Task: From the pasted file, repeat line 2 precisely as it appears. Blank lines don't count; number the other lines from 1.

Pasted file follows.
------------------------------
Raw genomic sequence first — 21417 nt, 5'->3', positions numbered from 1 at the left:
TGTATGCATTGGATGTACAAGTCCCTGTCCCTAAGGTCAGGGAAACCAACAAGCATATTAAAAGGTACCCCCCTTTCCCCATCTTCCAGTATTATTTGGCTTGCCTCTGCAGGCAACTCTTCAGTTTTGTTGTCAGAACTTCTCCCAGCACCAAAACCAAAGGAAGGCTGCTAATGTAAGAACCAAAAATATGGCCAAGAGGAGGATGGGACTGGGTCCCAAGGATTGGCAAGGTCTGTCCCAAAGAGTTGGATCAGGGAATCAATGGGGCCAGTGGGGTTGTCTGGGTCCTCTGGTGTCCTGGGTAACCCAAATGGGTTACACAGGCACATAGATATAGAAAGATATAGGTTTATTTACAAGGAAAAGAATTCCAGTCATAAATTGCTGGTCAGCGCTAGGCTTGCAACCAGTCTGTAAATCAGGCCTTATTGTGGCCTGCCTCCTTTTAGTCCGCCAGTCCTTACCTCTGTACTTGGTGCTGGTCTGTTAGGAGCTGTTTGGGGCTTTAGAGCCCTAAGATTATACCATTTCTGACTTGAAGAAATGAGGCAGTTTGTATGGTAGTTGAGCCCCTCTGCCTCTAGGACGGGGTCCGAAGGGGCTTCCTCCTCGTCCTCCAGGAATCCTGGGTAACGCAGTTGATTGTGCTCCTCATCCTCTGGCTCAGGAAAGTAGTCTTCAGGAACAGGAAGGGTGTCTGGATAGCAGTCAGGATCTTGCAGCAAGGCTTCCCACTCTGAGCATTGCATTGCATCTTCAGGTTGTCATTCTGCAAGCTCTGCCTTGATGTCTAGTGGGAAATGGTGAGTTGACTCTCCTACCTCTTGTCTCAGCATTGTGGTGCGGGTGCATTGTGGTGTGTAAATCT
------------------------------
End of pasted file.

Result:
TGTATGCATTGGATGTACAAGTCCCTGTCCCTAAGGTCAGGGAAACCAACAAGCATATTAAAAGGTACCCCCCTTTCCCCATCTTCCAGTATTATTTGGCTTGCCTCTGCAGGCAACTCTTCAGTTTTGTTGTCAGAACTTCTCCCAGCACCAAAACCAAAGGAAGGCTGCTAATGTAAGAACCAAAAATATGGCCAAGAGGAGGATGGGACTGGGTCCCAAGGATTGGCAAGGTCTGTCCCAAAGAGTTGGATCAGGGAATCAATGGGGCCAGTGGGGTTGTCTGGGTCCTCTGGTGTCCTGGGTAACCCAAATGGGTTACACAGGCACATAGATATAGAAAGATATAGGTTTATTTACAAGGAAAAGAATTCCAGTCATAAATTGCTGGTCAGCGCTAGGCTTGCAACCAGTCTGTAAATCAGGCCTTATTGTGGCCTGCCTCCTTTTAGTCCGCCAGTCCTTACCTCTGTACTTGGTGCTGGTCTGTTAGGAGCTGTTTGGGGCTTTAGAGCCCTAAGATTATACCATTTCTGACTTGAAGAAATGAGGCAGTTTGTATGGTAGTTGAGCCCCTCTGCCTCTAGGACGGGGTCCGAAGGGGCTTCCTCCTCGTCCTCCAGGAATCCTGGGTAACGCAGTTGATTGTGCTCCTCATCCTCTGGCTCAGGAAAGTAGTCTTCAGGAACAGGAAGGGTGTCTGGATAGCAGTCAGGATCTTGCAGCAAGGCTTCCCACTCTGAGCATTGCATTGCATCTTCAGGTTGTCATTCTGCAAGCTCTGCCTTGATGTCTAGTGGGAAATGGTGAGTTGACTCTCCTACCTCTTGTCTCAGCATTGTGGTGCGGGTGCATTGTGGTGTGTAAATCT